Michael Gove – 2013 Statement on the Updated National Curriculum

The statement made by Michael Gove, the then Secretary of State for Education, on 12 September 2013.

On 8 July 2013, I launched a statutory one-month consultation seeking representations on the draft legislative order – the Education (National Curriculum) (Attainment Targets and Programmes of Study) (England) Order 2013 – required to bring the new national curriculum into effect from September 2014.

The consultation was accompanied by the publication of final proposals for the new national curriculum for all subjects and key stages (except for key stage 4 English, mathematics and science). A further consultation on the programmes of study for key stage 4 English, mathematics and science will follow, in line with the timetable for the reform of GCSE qualifications.

Officials in the Department for Education have received 750 responses to the consultation which have been carefully analysed. Yesterday, we published a summary of the responses received.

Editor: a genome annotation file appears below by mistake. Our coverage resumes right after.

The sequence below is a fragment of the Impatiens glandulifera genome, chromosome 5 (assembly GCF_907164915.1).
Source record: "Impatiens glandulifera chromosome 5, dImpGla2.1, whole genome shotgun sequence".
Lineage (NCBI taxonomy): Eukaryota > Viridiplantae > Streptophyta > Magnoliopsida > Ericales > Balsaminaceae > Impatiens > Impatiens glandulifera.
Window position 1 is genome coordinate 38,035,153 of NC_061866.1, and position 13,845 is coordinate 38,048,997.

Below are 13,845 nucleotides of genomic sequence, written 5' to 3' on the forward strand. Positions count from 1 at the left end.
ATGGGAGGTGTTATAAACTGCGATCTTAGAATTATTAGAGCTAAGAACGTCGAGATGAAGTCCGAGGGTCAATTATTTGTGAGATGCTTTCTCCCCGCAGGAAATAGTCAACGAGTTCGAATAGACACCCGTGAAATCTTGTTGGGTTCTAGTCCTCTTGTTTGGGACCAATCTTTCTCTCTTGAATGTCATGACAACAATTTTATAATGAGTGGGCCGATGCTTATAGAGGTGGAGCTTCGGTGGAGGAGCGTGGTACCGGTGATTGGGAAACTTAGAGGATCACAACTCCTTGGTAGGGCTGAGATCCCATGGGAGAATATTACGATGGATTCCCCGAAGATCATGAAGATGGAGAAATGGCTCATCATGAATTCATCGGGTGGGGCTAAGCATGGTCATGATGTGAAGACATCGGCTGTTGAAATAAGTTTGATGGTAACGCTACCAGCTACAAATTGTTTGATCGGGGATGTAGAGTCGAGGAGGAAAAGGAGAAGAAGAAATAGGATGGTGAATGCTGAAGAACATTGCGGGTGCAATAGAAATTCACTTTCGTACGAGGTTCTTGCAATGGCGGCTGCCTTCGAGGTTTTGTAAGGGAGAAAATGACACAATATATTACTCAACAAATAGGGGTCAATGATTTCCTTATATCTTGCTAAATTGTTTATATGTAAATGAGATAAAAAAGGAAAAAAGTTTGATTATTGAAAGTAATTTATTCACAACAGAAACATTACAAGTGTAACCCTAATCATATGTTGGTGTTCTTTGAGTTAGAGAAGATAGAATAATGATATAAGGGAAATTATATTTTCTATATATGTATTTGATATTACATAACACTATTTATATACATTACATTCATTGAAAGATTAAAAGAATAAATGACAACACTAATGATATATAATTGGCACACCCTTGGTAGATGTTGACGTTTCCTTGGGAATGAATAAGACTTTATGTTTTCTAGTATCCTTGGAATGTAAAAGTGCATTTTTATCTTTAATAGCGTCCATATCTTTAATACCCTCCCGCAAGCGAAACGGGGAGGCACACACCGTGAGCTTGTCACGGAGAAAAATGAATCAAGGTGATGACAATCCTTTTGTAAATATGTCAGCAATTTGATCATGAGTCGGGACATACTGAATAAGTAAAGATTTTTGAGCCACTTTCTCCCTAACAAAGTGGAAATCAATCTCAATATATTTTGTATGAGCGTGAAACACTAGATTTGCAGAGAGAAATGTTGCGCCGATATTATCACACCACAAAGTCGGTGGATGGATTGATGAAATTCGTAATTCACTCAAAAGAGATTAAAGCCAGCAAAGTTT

The new national curriculum that we published yesterday has been developed with due regard to the views of subject experts and teachers and to the findings of international best practice comparisons. In response to representations made during the recent consultation period, changes have been made to improve clarity, precision and consistency of the content.

The new national curriculum will provide a rigorous basis for teaching, a benchmark for all schools to improve their performance, and will give children and parents a better guarantee that every student will acquire the knowledge and skills to succeed in the modern world. It has been significantly slimmed down and will free up teachers to use their professional judgement to design curricula that meet the needs of their pupils.

This new national curriculum represents a clear step forward for schools, ensuring that all children have the opportunity to acquire a core of essential knowledge in key subjects. It embodies rigour, high standards and will create coherence in what is taught in schools. It sets out expectations for children that match the curricula used in the world’s most successful school systems.

The majority of the new national curriculum will come into force from September 2014, so schools will now have a year to prepare to teach it. From September 2015, the new national curriculum for English, mathematics and science will come into force for years 2 and 6; English, mathematics and science for key stage 4 will be phased in from September 2015.

Copies of the new national curriculum have been placed in the library of the House.